Monday, April 2, 2012

Empathy, Religion and the Other: the art of Henry Ossawa Tanner

The show of Henry Ossawa Tanner currently at the Pennsylvania Academy of the Fine Arts is focused more on his religious paintings, and almost not at all on his paintings of Black American genre subjects. Of these, the most famous is the painting “The Banjo Lesson,” which was shown during the Philadelphia Museum of Art’s 1990-91 show of the artist’s work.

Alas, there are only a few of those American genre paintings, for when Tanner left the U.S. for France, he became a painter of religious paintings, and intriguingly, the life of the Muslim quarter in Palestine. In Paris and his retreat north of there in Etaples, he notices the religious life of Christianity in the town square; he pictures fishing as fraught with religious symbolism and metaphor; he paints the supernatural glow of a cool redemptive light that usually visits a humanized world of warmth. Even his early quick portrait of his father Benjamin Tanner, a Bishop in the A.M.E. church, already shows a cool turquoise blue crucifix resting on the breast of the bishop in an otherwise warmly lit ambiance.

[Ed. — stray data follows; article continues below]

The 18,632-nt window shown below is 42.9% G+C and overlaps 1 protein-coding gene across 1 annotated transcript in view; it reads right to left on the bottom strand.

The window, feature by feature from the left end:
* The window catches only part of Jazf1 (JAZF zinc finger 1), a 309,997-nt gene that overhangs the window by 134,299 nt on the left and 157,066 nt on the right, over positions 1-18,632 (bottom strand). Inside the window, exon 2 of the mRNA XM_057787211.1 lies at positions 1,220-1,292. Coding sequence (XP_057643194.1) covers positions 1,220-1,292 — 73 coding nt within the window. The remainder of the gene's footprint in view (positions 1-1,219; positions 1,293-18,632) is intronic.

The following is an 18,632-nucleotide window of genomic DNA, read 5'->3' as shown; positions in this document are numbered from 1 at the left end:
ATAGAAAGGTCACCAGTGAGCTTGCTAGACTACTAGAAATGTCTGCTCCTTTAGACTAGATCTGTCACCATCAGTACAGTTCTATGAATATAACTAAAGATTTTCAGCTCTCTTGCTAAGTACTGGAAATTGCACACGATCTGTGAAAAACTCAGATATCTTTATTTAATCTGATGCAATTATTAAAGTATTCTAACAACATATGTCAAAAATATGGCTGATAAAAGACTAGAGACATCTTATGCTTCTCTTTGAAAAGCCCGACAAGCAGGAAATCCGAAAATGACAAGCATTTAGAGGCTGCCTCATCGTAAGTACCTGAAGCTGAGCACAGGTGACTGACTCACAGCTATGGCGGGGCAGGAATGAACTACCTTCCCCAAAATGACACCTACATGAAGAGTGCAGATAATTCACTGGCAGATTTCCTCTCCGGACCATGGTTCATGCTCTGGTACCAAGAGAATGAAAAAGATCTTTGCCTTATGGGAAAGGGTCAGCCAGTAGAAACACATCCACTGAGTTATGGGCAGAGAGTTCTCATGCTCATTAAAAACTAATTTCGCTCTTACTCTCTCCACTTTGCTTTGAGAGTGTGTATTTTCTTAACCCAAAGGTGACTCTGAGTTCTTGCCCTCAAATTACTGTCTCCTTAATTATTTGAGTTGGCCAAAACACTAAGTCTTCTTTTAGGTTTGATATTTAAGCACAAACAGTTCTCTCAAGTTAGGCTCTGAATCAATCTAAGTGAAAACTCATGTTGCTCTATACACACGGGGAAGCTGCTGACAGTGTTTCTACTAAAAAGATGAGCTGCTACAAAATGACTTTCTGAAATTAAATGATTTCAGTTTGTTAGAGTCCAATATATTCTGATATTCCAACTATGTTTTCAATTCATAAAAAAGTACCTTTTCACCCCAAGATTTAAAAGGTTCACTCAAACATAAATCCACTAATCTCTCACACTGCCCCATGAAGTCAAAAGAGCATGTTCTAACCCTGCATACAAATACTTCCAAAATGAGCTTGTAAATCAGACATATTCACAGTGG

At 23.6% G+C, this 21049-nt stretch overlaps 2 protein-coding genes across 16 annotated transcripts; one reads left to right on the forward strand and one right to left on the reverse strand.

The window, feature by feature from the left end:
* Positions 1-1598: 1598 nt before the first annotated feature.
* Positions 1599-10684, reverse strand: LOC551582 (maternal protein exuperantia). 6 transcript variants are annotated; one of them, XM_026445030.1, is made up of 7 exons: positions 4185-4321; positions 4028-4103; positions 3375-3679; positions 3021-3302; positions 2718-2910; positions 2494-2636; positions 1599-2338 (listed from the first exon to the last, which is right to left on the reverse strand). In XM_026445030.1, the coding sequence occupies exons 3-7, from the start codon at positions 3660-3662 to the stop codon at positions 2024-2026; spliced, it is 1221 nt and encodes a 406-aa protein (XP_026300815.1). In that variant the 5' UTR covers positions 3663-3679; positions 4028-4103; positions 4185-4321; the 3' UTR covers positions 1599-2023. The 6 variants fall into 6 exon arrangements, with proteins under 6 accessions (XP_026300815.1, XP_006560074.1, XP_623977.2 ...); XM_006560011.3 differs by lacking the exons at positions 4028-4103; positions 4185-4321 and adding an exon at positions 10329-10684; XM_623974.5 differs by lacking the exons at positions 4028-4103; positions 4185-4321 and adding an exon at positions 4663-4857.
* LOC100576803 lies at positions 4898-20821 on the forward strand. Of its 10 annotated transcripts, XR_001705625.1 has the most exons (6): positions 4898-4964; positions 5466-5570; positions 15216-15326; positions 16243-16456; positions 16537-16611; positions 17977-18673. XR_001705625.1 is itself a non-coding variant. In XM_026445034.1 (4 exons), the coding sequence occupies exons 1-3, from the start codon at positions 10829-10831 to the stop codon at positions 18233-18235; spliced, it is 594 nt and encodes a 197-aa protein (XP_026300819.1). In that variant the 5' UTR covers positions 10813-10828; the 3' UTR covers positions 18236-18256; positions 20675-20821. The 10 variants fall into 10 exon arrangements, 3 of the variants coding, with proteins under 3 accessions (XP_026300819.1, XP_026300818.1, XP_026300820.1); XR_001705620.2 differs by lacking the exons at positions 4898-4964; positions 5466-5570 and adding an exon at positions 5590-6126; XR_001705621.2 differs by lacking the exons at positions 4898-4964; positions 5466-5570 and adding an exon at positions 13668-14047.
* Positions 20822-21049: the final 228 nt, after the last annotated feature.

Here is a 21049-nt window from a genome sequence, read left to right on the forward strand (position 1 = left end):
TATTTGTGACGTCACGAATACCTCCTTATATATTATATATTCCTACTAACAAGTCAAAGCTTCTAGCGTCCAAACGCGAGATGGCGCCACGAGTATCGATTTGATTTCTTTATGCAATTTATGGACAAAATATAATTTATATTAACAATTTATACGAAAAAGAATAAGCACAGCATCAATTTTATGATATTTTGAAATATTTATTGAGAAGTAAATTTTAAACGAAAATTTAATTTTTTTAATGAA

The humanism of religious people is part of this work’s power, but there are other aspects and ways to its unfolding. The empathy with the other by which he tells the tale of redemption is exemplary. Christ for him is a wonderfully magician-like, mesmeric, tall individual. He is indeed a miracle worker, and his disciples are shown in two different responses to Christ in the painting “The Pilgrims of Emmaus:" the wonder-filled face of astonishment, and the purpose-filled seriousness of deep conviction. Neither of these two understands the mysterious figure seated before them. The grapes on the table tell the proverb of their struggle, their wisdom to come, even their martyrdom. They have yet to endure much in order to understand and imitate the magician of metaphysics.